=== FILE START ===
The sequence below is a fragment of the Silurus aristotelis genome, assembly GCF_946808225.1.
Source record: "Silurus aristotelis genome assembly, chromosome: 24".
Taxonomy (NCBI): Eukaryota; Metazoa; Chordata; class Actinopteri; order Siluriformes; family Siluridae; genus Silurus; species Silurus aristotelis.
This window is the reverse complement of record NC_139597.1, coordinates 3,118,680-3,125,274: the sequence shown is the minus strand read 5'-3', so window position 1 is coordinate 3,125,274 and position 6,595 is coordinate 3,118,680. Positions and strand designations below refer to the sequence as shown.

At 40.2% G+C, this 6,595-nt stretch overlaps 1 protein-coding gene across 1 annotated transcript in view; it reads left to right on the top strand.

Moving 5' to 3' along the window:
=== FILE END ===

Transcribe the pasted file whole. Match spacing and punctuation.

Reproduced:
The sequence below is a fragment of the Silurus aristotelis genome, assembly GCF_946808225.1.
Source record: "Silurus aristotelis genome assembly, chromosome: 24".
Taxonomy (NCBI): Eukaryota; Metazoa; Chordata; class Actinopteri; order Siluriformes; family Siluridae; genus Silurus; species Silurus aristotelis.
This window is the reverse complement of record NC_139597.1, coordinates 3,118,680-3,125,274: the sequence shown is the minus strand read 5'-3', so window position 1 is coordinate 3,125,274 and position 6,595 is coordinate 3,118,680. Positions and strand designations below refer to the sequence as shown.

At 40.2% G+C, this 6,595-nt stretch overlaps 1 protein-coding gene across 1 annotated transcript in view; it reads left to right on the top strand.

Moving 5' to 3' along the window: